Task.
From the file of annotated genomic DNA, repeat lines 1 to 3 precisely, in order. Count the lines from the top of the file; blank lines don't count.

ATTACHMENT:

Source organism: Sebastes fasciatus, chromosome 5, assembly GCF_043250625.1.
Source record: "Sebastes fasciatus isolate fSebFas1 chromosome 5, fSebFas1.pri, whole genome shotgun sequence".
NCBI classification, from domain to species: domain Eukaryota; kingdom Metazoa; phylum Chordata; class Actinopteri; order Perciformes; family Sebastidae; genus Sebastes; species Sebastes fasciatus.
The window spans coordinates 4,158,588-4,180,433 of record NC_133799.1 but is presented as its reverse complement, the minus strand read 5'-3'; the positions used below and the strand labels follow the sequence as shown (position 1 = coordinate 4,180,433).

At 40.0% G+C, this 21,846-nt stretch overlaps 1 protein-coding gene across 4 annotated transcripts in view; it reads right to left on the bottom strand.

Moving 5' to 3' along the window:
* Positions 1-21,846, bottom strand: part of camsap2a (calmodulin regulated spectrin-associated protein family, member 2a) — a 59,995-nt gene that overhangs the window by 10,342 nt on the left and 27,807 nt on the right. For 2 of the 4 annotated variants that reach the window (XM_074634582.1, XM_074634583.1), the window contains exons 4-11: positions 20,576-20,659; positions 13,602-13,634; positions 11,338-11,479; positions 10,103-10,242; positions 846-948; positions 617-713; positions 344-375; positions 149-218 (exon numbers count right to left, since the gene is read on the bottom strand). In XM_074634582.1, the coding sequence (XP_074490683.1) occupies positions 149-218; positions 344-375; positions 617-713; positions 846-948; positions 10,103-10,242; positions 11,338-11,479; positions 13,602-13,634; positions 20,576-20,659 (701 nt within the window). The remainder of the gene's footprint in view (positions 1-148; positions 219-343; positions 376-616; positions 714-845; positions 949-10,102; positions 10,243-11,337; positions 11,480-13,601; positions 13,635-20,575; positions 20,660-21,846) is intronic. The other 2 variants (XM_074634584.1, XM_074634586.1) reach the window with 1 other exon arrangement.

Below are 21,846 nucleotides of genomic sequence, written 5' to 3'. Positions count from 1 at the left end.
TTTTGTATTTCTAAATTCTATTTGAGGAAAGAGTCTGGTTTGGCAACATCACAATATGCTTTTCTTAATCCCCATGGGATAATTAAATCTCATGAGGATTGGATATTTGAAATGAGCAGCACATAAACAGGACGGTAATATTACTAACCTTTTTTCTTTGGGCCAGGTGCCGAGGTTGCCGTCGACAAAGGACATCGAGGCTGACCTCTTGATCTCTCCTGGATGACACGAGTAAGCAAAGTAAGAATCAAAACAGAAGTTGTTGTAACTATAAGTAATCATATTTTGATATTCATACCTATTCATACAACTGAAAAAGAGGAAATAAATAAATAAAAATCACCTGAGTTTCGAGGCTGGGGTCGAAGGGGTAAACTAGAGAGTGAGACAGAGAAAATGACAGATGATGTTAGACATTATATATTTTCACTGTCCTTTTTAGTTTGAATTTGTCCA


Source organism: Sebastes fasciatus, chromosome 5, assembly GCF_043250625.1.
Source record: "Sebastes fasciatus isolate fSebFas1 chromosome 5, fSebFas1.pri, whole genome shotgun sequence".
NCBI classification, from domain to species: domain Eukaryota; kingdom Metazoa; phylum Chordata; class Actinopteri; order Perciformes; family Sebastidae; genus Sebastes; species Sebastes fasciatus.